Millennials are getting less and less mail

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  • Millennials do not receive as much mail as they used to, according to a new white paper from the Postal Service’s Office of the Inspector General. Adults between the ages of 18 to 34 only received an average of 10 pieces a mail per week in fiscal 2017, down from 17 pieces in 2016. The OIG tracks millennial customers as part of a larger decline in mail volume. (U.S. Postal Service Office of Inspector General)
  • Senate Majority Leader Mitch McConnell (R-Ky.) said he has no plans to shut down the government over President Donald Trump’s push for border wall funds. Instead, McConnell said the Senate will finish up a package of budget bills this week as Congress makes progress towards funding the government for the new fiscal year that starts on Oct. 1. McConnell said the Senate is taking steps toward “funding the government in a timely and orderly manner.” (Federal News Radio)
  • Sen. Chuck Grassley (R-Iowa) called on Trump to honor agency whistleblowers at the White House. Speaking at a National Whistleblower Day event, Grassley credited whistleblowers with helping the government recover more than $56 billion in fraudulent payments since 1986. He said his request to recognize them has been turned down by every president since Ronald Reagan. (Federal News Radio)
  • Congress takes more steps to centralize the management of the military’s health care system. The Senate’s version of this year’s defense authorization bill would have completely eliminated the Army, Navy and Air Force’s medical commands and transferred their people and responsibilities to the Defense Health Agency. The final House-Senate agreement does not go quite that far, but it does move the military services’ R&D and public health functions to DHA. The bill also tells DoD to explore the possibility of finally setting up a joint health command to serve the entire military. (Federal News Radio)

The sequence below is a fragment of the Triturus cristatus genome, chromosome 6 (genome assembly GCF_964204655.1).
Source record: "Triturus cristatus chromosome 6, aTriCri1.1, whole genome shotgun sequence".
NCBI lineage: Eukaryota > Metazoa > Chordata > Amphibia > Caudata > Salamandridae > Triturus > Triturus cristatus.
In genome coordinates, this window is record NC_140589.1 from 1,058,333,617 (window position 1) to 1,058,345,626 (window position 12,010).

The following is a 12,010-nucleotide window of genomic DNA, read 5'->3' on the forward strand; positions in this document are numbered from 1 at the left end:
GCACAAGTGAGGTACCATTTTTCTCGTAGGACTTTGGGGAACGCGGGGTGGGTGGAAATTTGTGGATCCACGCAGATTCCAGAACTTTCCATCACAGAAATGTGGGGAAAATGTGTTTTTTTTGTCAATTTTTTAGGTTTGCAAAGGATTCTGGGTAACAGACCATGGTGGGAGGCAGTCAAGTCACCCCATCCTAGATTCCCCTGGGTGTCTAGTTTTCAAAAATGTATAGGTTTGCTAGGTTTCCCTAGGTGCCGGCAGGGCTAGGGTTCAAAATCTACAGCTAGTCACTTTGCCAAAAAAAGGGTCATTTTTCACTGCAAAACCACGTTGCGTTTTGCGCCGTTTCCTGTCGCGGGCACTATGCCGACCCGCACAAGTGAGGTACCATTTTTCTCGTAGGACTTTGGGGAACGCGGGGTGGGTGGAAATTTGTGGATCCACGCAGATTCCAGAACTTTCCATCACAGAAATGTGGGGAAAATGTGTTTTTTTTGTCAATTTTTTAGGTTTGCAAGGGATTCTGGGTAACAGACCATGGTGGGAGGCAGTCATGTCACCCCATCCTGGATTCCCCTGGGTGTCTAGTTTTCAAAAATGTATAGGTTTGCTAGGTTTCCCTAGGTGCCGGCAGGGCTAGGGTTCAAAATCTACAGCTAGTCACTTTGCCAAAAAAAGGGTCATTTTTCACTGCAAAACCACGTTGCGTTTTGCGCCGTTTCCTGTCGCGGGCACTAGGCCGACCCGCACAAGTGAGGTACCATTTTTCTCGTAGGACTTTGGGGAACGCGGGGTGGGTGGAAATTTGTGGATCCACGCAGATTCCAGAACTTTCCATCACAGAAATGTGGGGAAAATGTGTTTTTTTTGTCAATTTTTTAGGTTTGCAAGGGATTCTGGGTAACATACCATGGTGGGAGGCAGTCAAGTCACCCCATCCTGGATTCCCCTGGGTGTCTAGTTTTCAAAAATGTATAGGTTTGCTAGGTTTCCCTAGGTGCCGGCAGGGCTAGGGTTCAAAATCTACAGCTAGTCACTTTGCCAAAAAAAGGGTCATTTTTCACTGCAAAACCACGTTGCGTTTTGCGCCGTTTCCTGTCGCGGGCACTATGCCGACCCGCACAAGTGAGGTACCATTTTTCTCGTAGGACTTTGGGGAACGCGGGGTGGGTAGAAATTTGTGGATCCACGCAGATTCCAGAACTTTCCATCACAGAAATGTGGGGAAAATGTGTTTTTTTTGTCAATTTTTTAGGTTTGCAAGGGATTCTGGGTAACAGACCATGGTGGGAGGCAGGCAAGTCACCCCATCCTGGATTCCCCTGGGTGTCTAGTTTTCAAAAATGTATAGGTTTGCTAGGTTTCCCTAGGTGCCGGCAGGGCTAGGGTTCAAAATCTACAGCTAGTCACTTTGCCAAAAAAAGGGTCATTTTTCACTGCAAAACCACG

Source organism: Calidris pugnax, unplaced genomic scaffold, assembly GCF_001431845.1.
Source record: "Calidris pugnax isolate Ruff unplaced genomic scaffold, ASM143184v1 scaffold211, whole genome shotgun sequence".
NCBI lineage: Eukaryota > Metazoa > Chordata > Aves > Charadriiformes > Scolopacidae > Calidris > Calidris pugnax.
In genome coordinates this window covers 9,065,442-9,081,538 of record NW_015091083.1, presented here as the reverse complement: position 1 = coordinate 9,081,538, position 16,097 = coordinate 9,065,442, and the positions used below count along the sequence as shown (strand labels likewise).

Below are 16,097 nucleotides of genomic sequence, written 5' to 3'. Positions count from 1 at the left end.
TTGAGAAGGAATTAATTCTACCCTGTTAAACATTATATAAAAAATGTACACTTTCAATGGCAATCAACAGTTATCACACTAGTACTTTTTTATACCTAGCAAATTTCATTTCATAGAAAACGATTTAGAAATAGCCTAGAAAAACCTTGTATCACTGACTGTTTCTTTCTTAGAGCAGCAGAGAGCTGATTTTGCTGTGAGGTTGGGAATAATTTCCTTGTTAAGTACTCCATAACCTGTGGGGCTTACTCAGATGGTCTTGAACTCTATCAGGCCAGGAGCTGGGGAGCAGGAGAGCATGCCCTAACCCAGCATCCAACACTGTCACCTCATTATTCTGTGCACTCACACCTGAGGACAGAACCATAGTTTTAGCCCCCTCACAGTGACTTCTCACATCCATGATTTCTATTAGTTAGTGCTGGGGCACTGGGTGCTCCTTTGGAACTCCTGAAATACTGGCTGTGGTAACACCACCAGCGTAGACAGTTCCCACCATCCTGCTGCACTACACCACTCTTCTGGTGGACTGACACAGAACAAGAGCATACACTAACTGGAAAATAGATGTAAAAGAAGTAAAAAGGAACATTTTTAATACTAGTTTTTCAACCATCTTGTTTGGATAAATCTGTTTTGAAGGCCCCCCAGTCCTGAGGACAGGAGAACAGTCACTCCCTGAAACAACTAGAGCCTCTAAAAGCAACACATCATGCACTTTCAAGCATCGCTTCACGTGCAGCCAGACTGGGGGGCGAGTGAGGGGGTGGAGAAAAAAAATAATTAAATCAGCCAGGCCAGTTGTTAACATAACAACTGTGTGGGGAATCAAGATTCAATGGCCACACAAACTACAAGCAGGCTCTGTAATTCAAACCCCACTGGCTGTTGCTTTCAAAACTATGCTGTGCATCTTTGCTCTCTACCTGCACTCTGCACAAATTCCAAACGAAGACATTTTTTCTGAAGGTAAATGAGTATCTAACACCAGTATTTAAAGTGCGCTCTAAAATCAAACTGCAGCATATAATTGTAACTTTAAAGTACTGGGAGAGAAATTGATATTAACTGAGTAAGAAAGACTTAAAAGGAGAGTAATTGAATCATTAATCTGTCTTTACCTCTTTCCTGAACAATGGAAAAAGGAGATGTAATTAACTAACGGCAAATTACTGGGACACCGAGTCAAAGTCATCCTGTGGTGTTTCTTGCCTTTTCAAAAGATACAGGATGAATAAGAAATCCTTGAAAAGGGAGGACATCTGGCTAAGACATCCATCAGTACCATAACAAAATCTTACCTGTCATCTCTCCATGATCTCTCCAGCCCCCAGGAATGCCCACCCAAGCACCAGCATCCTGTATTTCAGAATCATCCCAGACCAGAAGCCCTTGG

• Robert Wilkie was sworn in as the Veterans Affairs Department’s new permanent secretary, his third time taking the federal oath of office. Wilkie will take over an agency with several high-level leadership vacancies and a series of major projects. VA is the beginning stages of modernizing its electronic health record, implementing a new veterans community health care program and a faster appeals process. (Federal News Radio)
  • The Federal Emergency Management Agency is making several immediate changes after an internal investigation uncovered a series of sexual harassment allegations against FEMA’s chief component human capital officer. FEMA Administrator Brock Long said he is creating a new office to review FEMA’s handling of sexual harassment and employee misconduct. All employees will be required to take in-person training on sexual harassment. And a team of outside contractors will help FEMA review open sexual harassment and employee misconduct cases, and cases that employees felt were inadequately handled. (Federal News Radio)
  • The General Services Administration is lending its acquisition expertise to help innovative small businesses. GSA launched a pilot in its assisted acquisition services office to play matchmaker between small businesses with cutting edge technologies and agency customers. GSA worked with the Small Business Administration to open up its acquisition services to bring together the firms and the 13 agencies who participate in the small business innovation research or SBIR program. Under phase 3 of the SBIR program, small firms must commercialize their technology inventions and GSA saw an opportunity to expose those innovations to more federal customers. (General Services Administration)
  • Add one more voice to the growing number of experts weighing in on the development of the e-commerce portal. The Government Accountability Office reviewed GSA’s initial implementation plan for the portal which aims to let agencies buy commercial products and services easier. Auditors detailed four questions GSA and OMB should consider as they move closer to portal development, including how the portal will impact existing acquisition programs as well as how the portal will manage all the data. (Government Accountability Office)
  • The Transportation Security Administration rolls out a test program for new scanners. TSA said it will try one of the new computer tomagraphy scanners at each of 15 airports, including Dulles International. The carry-on baggage-screening machines are said to produce 3D images of baggage contents that screeners can rotate and zoom in on, on screen. That will let screeners better see potential explosives. Administrator David Pekoske said the scanners should shorten waiting times and reduce physical bag checks, and even leave laptops packed. (Transportation Security Administration)